Online harassment, a type of cyberbullying behavior, poses serious risks to users of social networking sites (SNSs) and challenges to platform providers. Therefore many SNS providers have implemented built-in reporting functions to combat such aversive online behavior but the effectiveness of these tools are relatively unknown. In her talk, Christy Cheung gives insights about her research to address this gap.
Online harassment, a type of cyberbullying behavior,poses serious risks to users of social networking sites (SNSs) and challenges to platform providers. In recent years, many SNS providers have implemented built-in reporting functions to combat such aversive online behavior. However, the effectiveness of these reporting tools in encouraging proactive intervention remains relatively unknown. To address this gap, this study answers a recent call for understanding of the societal impact of the use of information technology and aims to identify the underlying mechanisms driving bystanders’ decision to use these built-in functions to report online harassment on SNSs.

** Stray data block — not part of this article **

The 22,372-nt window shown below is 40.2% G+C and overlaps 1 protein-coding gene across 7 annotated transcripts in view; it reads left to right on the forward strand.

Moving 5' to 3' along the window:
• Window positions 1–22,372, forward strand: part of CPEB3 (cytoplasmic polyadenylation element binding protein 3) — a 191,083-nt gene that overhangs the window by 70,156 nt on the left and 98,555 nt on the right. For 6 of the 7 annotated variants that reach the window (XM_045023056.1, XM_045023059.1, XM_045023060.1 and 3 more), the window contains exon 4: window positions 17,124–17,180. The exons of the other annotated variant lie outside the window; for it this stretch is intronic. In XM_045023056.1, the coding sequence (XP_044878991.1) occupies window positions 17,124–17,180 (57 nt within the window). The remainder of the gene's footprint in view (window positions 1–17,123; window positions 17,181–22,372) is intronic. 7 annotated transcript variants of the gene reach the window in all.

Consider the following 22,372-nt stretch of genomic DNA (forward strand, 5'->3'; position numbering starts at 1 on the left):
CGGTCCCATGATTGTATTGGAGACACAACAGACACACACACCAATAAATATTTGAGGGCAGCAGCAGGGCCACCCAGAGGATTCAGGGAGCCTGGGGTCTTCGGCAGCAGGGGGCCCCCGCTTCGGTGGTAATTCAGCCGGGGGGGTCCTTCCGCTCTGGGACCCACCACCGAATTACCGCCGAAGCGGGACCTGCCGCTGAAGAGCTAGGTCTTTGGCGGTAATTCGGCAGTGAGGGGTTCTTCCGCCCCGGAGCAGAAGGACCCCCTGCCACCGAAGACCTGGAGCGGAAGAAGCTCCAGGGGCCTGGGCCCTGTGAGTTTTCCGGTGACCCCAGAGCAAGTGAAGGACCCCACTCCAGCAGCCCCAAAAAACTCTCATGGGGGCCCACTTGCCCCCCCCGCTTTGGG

Drawing on theory of cognitive appraisal, we develop a research model that explains how a set of appraisal factors shape bystanders’ willingness to use the built-in reporting function on SNSs. We empirically tested the research model with active Facebook users. The data analysis shows support for most of our hypotheses. Shedding light on how to effectively mitigate the negative consequences of online harassment, this study yields valuable insights that guide the development of a brighter and safer digital society.
Weizenbaum-Institut, Hardenbergstraße 32, 10623 Berlin, Room C1 02
Wednesday, 29. May 2019
02:00 - 03:30 PM
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